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How Close Are We to Talking With Animals
You may not want to admit it, but at some point in your life you have talked to an animal. Maybe it's telling a dog that it's a good dog or asking a cat where it is? You may have encouraged an elephant or scolded a sheep. Whatever animal you are talking to, there is definitely one thing. She probably didn't talk back. But what can happen? Scientists are working on ways that will change the way we think about animals forever, not just to find out what the animals are saying. So, how close are we to talking to animals? Well, I know what you're saying, animals talk, not words. They make noise, have facial expressions and body language. But, that's not what we're talking about. I think it's important to emphasize what we call communication and language. Communication is a more general term and refers to the meaningful exchange of signals, the exchange of messages or signals. Language is a word that is full of interpreters and is involved in many discussions, whether it is the language of other animals or they are talking.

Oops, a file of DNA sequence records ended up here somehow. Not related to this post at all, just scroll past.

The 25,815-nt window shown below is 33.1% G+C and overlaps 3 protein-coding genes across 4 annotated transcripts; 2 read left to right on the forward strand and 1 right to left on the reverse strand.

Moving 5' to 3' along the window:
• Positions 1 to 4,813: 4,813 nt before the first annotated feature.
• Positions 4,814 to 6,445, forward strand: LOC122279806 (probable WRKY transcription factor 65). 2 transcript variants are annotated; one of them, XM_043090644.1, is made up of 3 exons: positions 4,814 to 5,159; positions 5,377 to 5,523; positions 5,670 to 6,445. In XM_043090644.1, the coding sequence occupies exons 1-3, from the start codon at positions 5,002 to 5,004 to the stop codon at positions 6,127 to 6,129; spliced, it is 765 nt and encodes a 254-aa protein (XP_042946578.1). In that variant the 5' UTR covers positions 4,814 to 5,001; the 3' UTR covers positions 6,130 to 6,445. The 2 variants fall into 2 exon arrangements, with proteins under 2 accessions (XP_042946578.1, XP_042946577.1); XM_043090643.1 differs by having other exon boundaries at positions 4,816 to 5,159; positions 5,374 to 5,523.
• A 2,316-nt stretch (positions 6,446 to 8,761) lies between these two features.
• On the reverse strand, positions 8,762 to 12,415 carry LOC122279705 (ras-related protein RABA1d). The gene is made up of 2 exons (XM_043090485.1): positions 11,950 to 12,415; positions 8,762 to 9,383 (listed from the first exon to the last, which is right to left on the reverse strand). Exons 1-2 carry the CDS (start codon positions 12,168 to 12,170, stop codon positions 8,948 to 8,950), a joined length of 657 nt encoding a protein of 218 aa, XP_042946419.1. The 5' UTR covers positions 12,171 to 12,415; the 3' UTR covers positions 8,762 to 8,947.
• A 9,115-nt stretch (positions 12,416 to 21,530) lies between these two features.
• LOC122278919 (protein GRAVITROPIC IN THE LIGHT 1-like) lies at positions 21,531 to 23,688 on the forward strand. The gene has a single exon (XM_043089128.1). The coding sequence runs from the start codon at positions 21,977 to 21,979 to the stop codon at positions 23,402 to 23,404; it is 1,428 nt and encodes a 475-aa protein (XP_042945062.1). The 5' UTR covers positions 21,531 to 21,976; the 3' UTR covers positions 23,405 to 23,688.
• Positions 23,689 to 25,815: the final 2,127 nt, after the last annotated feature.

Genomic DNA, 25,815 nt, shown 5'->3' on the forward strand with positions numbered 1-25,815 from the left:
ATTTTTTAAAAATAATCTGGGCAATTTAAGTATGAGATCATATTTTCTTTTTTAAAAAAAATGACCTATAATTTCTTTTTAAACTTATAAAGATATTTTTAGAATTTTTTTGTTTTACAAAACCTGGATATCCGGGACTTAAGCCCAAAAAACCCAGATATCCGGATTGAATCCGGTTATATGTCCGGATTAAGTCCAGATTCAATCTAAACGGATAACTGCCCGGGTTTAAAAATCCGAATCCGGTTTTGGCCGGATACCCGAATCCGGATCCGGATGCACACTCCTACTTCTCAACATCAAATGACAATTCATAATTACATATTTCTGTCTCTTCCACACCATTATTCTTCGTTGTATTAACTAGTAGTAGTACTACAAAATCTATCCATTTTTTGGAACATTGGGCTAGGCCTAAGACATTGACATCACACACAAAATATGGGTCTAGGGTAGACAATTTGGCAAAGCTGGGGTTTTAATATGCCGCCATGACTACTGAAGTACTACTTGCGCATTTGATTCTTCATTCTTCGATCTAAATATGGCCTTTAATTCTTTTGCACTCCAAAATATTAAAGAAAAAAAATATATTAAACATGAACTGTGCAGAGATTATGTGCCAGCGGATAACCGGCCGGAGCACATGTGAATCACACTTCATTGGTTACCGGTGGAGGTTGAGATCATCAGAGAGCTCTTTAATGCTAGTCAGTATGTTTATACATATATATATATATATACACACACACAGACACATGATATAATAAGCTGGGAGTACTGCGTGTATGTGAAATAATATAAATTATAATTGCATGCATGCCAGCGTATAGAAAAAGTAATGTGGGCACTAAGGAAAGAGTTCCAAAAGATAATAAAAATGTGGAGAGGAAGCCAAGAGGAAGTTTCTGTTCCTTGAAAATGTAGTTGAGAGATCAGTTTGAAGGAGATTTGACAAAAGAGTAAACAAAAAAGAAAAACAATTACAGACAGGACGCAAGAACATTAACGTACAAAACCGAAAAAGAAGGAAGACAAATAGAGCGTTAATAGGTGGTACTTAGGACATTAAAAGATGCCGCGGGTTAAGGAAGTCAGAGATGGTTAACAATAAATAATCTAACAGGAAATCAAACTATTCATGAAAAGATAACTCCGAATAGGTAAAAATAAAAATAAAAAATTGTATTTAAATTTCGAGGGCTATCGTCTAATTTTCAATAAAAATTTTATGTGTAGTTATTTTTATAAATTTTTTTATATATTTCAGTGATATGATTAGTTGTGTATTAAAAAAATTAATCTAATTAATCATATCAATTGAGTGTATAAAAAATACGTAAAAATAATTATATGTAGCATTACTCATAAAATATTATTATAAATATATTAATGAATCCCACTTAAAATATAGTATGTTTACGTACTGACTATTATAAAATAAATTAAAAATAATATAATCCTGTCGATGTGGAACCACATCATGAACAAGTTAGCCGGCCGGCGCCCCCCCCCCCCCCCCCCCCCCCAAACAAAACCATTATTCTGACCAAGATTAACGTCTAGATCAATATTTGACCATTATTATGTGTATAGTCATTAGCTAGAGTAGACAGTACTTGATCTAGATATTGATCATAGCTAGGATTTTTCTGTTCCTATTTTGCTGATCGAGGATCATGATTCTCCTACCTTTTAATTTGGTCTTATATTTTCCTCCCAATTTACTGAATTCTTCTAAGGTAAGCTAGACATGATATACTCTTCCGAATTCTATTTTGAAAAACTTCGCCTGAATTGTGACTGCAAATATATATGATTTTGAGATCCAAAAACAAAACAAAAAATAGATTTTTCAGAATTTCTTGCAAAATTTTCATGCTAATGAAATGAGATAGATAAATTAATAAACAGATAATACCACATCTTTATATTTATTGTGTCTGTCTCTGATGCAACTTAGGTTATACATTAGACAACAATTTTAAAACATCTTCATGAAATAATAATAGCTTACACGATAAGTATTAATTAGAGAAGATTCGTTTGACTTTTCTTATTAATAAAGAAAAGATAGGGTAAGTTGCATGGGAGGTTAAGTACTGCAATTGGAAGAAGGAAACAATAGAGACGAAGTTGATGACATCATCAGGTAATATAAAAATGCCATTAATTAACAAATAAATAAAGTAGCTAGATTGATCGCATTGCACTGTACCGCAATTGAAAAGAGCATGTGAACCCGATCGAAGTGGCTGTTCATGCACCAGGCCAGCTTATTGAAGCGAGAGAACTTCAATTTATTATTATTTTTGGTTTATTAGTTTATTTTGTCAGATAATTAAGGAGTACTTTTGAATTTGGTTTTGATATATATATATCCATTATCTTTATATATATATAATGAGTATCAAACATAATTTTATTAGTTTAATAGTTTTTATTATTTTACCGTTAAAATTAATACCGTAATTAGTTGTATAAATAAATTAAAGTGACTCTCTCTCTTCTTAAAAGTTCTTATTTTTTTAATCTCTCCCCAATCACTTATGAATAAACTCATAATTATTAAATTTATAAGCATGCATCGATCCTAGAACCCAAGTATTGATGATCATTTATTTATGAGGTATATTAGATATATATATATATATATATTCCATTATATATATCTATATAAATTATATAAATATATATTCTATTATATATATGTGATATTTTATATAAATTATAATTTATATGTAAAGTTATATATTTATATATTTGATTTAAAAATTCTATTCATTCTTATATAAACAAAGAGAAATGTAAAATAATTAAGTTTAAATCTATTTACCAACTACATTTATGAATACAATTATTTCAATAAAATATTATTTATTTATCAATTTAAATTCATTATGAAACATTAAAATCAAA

It is true that we assume that animals have language, but in many cases, we actually have to prove it experimentally. But many people are fascinated by the idea of having animal tongues. So far no one was able to send in the perfect solution, which is not strange, because there is no such thing as an animal or a species. But in the broadest sense, language should be a separate and organized form of communication, consisting of almost infinite numbers of combinations that can be learned and used voluntarily, not in a regressive or instinctive way. When your dog barks when a squirrel passes by, it's a predictable and natural reaction, so we don't consider it a language. But there have also been studies in which some have been shown to communicate in extremely complex ways that reflect the nature of the language. Now we need to know how to explain what they are saying. I think the possibility of us having rosette with animals is very real. All we have to do is experiment to determine the context in which the animal hints are given. That context will give us the Rosetta Stone. And that's exactly what's happening. Dr. Kon Slobdchekov is studying prairie dog calls because he is actually saying a lot inside these lofty chords. They are able to tell each other what kind of hunter they are and alarm calls were made in response to a hunter. Prairie dogs tell each other whether the hunter is a red-tailed hawk, a coyote, a domestic dog, or a human. They can describe the physical characteristics of the hunter. With humans, they can tell each other about the color of the clothes the person is wearing, about the normal size and shape of the person, about the speed of the person's journey. Combining years of recorded prairie dog with AI technology, he may one day succeed in turning an English translator into a prairie dog. Unfortunately, knowing that animals have tongues is a difficult process. It's not easy. It takes a lot of effort and time, and it costs a lot of money. Another major hurdle that prevents us from communicating with other species is that we do not have a common code. Although Dr. Slobodchekov is trying to use the Prairie Dog language as a common code, others are trying to create a new code that will hopefully bridge the gap between humans and animals. We've now created a four- to eight-foot touch screen, an interactive underwater touch screen for dolphins that will allow them to re-select and control and allow us to understand what kind they are. Are using signals and have their own interests, more about their academic ability. Dr. Race and his team will observe the dolphin's selection and compare it to his voice and behavior, which he hopes will regulate parts of the dolphin's speech. Again, help create the Rosa Stone so that one day you can talk to dolphins using their language. In our lab, we try to use a keyboard to provide dolphins with a means of communication so that they can request and identify different things, and we are currently working to develop the code themselves. Again, this is a difficult challenge to come up with a common language. Well, if their language is so hard to learn, can't we just teach them? Isn't this an easy way to communicate? Well maybe. Scientists have been working with monkeys for decades to teach them the American sign language so that they can learn more about both the species and the origin of the human language. 8:00 - "So the first champ was Washo, he was captured wild by the Air Force. He was collecting champs for the space program ... Instead of going into space, she got involved in this sign language project. She's a human." Growing up like a child ... her caregivers used the American sign language ... "Washo was able to learn more than 200 signs, talk to scientists and even another champ. Also taught how to sign. Further studies popped up, most notably with the Cocoa Gorilla, and for a moment the lines between humans and animals became so blurred. Some were still skeptical, arguing that the monkeys were mimicking reward signs instead of talking on their own. But other studies have shown that monkeys talk to each other with symbols and talk to each other privately. Apparently they are using language voluntarily. Now, although much progress has been made, some in the field feel anxious about capturing new monkeys, or even animals. Since someone who has been doing this for a long time, I think this research should never be repeated ... but for people who have sign language, I think we need to document it. Continue, read this; I think this is an important task as it helps us to understand more about Champs and see the continuity between our own races and other races on the planet. And I think if we understand them better we are more likely to treat them, and the rest of the animals a better way to the planet. And that's what could be at stake here. That is why scientists are interested in studying interface PC communication and closing the gap between us and them. I think if we can talk to animals, it will really change our relationship with them because people will realize that they are just like us in many ways. They have emotions. They think ... These animals are far more difficult to understand than property, as disposable creatures "MJ" we are taught with our culture ... that we are special and superior to other human beings. ..When people see Champs signing, it's as if Champs are crossing the line of imagination that our culture has set ... for the many people who help them expand their circle of empathy. Does it. It's really going to end Lorraine Easley's talk. Long loneliness among us is the only caste that can communicate with each other. It will be a pleasure to be able to interact with other species on this planet. If we ever manage to communicate with an animal, we first need to decode its every sound and movement when we talk. It will be our rosette, the foundation of being able to speak, a scenario that can change the way we think, govern, work, innovate and of course eat. So, how close are we to talking to animals? We really have to give up our own arrogance, and it is our arrogance that prevents us from communicating with other human beings in other cultures ... and it is our arrogance that has probably slowed down our progress in understanding this. What non-humans are talking about. We are already talking to animals in simple ways. If we then ask the question how close we are to more complex conversations or interactions with other animals using sophisticated combinations of symbols, I would say we still have a long way to go. And we're just in it. Childhood to understand how to do it. I think it really requires more and more code of conduct about what they are doing in their own natural systems and finding ways to incorporate what we want to create as a common code. It's complicated but interesting.